The singer and sauce-maker on cooking for Pharrell
    Refugee crisis: David Cameron lowered the flag for the dead king of Saudi Arabia - will he do the same honour for little Aylan Kurdi?

    Cameron lowered the flag for the dead king of Saudi Arabia...

    But will he do the same honour for little Aylan Kurdi, asks Robert Fisk
    Our leaders lack courage in this refugee crisis. We are shamed by our European neighbours

    Our leaders lack courage in this refugee crisis. We are shamed by our European neighbours

    Humanity must be at the heart of politics, says Jeremy Corbyn
    Joe Biden's 'tease tour': Could the US Vice-President be testing the water for a presidential run?

    Joe Biden's 'tease tour'

    Could the US Vice-President be testing the water for a presidential run?
    Britain's 24-hour culture: With the 'leisured society' a distant dream we're working longer and less regular hours than ever

    Britain's 24-hour culture

    With the 'leisured society' a distant dream we're working longer and less regular hours than ever
    Diplomacy board game: Treachery is the way to win - which makes it just like the real thing

    The addictive nature of Diplomacy

    Bullying, betrayal, aggression – it may be just a board game, but the family that plays Diplomacy may never look at each other in the same way again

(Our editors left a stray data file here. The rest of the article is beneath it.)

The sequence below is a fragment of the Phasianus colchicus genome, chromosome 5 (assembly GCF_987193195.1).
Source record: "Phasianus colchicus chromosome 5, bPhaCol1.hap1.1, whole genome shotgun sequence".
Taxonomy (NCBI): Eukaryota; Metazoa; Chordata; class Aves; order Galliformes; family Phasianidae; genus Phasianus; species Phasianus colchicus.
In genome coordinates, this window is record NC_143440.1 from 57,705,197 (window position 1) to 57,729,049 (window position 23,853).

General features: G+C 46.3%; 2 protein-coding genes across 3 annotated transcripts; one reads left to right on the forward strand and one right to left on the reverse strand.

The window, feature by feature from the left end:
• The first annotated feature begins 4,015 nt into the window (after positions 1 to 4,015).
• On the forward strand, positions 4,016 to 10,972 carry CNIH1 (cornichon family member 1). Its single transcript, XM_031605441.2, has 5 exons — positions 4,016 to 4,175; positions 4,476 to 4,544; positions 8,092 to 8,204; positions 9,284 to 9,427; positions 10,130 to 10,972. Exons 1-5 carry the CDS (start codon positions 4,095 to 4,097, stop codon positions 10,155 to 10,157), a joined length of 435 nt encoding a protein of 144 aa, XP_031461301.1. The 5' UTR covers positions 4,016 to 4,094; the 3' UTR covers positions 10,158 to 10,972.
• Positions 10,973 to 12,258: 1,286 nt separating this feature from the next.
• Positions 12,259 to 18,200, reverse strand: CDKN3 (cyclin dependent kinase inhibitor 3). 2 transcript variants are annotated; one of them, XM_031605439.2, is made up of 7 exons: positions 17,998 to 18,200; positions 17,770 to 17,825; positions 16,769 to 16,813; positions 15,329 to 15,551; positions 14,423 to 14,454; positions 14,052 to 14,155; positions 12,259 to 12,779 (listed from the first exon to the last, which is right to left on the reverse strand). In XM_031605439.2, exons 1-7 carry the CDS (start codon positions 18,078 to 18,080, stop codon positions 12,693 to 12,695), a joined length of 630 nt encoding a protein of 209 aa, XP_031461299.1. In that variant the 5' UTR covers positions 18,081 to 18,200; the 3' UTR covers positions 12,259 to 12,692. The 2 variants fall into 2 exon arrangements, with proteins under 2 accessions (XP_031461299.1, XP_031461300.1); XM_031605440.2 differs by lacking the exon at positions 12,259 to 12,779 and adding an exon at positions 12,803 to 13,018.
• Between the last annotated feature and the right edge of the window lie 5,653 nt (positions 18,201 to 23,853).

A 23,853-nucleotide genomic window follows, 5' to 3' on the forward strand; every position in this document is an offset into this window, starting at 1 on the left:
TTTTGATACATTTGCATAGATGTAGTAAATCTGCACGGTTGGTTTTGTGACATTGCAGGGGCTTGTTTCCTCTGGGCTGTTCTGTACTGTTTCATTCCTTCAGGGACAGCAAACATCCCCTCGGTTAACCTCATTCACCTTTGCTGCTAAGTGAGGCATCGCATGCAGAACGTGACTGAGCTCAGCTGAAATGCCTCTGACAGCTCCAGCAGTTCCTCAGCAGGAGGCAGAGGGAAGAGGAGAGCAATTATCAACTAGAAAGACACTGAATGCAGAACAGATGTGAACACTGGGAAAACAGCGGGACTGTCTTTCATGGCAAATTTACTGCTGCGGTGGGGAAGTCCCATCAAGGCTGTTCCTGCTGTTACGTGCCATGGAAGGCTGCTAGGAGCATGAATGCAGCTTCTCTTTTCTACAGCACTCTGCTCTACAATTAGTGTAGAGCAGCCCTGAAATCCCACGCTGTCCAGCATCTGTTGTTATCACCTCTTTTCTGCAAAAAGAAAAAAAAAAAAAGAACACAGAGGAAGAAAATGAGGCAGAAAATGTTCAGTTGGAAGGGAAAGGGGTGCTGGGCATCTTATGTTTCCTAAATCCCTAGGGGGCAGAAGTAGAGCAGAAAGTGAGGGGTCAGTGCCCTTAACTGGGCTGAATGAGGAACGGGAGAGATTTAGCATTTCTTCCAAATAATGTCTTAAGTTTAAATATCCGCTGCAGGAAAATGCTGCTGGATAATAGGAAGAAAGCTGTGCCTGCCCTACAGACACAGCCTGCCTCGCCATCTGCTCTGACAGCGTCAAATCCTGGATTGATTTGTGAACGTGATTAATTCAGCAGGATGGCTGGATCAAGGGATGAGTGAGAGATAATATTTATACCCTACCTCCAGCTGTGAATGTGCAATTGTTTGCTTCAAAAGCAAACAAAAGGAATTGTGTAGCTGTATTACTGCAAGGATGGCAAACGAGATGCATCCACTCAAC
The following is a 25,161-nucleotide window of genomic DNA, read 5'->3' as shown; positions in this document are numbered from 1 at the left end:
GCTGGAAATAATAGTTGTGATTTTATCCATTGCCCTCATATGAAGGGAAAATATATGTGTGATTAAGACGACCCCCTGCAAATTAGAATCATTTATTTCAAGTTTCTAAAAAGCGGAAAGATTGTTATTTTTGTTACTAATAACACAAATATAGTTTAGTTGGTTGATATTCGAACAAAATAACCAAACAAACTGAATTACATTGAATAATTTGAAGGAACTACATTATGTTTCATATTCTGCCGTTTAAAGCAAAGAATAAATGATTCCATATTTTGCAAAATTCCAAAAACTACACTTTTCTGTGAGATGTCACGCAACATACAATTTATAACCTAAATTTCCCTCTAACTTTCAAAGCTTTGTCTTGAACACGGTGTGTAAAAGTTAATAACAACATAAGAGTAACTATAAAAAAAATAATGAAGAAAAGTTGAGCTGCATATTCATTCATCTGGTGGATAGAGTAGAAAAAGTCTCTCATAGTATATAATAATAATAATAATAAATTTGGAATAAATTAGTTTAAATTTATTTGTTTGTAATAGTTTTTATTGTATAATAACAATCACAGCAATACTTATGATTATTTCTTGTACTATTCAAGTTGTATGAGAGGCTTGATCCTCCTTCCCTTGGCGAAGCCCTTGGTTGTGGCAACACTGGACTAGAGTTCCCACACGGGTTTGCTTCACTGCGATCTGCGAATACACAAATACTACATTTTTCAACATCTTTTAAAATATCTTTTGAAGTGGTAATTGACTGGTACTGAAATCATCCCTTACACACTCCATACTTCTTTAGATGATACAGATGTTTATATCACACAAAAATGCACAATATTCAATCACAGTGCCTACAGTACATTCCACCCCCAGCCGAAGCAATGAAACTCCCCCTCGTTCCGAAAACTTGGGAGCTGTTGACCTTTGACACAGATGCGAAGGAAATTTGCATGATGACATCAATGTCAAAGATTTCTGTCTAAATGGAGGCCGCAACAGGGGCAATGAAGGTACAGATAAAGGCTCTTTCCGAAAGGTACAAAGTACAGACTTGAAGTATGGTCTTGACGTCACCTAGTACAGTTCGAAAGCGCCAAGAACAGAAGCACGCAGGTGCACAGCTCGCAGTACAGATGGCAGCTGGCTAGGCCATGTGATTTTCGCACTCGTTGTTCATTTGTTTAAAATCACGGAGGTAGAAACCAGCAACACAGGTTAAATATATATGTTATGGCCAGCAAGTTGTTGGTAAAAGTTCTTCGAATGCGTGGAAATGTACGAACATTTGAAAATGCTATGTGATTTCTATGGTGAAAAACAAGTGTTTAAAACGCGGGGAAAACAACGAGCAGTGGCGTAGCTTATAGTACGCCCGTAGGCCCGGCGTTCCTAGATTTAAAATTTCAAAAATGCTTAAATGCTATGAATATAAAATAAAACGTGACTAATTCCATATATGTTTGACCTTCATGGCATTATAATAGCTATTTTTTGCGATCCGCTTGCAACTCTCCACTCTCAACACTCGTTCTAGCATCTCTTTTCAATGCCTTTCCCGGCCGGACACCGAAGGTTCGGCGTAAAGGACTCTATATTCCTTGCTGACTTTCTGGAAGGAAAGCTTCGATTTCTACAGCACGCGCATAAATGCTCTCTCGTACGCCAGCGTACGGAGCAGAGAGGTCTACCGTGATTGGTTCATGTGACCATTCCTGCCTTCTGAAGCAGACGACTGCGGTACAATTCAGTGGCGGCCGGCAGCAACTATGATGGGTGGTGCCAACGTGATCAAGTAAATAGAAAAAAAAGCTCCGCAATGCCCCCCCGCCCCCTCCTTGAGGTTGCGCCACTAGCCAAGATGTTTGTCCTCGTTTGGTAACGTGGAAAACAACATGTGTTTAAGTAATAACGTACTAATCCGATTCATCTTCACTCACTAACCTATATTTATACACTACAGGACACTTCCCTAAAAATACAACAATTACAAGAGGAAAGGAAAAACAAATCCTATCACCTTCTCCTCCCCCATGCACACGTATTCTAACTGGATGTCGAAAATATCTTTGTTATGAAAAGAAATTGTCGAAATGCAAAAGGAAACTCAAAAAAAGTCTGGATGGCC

Lady Chatterley's Lover: Racy underwear for fans of DH Lawrence's equally racy tome

    Fashion: Ooh, Lady Chatterley!

    Take inspiration from DH Lawrence's racy tome with equally racy underwear
    8 best children's clocks

    Tick-tock: 8 best children's clocks

    Whether you’re teaching them to tell the time or putting the finishing touches to a nursery, there’s a ticker for that
    Charlie Austin: Queens Park Rangers striker says ‘If the move is not right, I’m not going’

    Charlie Austin: ‘If the move is not right, I’m not going’

    After hitting 18 goals in the Premier League last season, the QPR striker was the great non-deal of transfer deadline day. But he says he'd preferred another shot at promotion
    Isis profits from destruction of antiquities by selling relics to dealers - and then blowing up the buildings they come from to conceal the evidence of looting

    How Isis profits from destruction of antiquities

    Robert Fisk on the terrorist group's manipulation of the market to increase the price of artefacts
    Labour leadership: Andy Burnham urges Jeremy Corbyn voters to think again in last-minute plea

    'If we lose touch we’ll end up with two decades of the Tories'

    In an exclusive interview, Andy Burnham urges Jeremy Corbyn voters to think again in last-minute plea